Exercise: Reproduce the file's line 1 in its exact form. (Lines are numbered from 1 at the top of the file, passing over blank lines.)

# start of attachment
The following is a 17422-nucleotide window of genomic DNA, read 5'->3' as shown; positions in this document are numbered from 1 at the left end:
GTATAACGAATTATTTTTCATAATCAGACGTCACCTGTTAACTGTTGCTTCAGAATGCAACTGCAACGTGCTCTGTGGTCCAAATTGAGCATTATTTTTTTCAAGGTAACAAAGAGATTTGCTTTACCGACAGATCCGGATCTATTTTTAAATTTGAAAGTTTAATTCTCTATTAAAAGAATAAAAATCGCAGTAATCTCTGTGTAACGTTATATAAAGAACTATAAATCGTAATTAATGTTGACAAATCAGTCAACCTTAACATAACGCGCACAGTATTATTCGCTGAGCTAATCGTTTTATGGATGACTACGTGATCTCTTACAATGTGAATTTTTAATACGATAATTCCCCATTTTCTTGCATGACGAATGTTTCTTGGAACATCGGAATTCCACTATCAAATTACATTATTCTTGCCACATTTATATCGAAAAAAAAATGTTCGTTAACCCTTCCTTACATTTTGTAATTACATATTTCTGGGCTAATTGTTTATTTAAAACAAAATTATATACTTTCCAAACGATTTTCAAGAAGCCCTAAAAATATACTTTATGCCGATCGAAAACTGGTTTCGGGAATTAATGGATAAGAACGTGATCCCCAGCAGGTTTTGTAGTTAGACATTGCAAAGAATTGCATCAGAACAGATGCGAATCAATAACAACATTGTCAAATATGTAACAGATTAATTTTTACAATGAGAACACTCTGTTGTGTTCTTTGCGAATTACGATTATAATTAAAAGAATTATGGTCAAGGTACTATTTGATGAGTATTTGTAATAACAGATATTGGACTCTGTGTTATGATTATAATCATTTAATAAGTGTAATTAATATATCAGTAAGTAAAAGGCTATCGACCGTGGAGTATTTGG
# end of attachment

The following is a 17422-nucleotide window of genomic DNA, read 5'->3' as shown; positions in this document are numbered from 1 at the left end: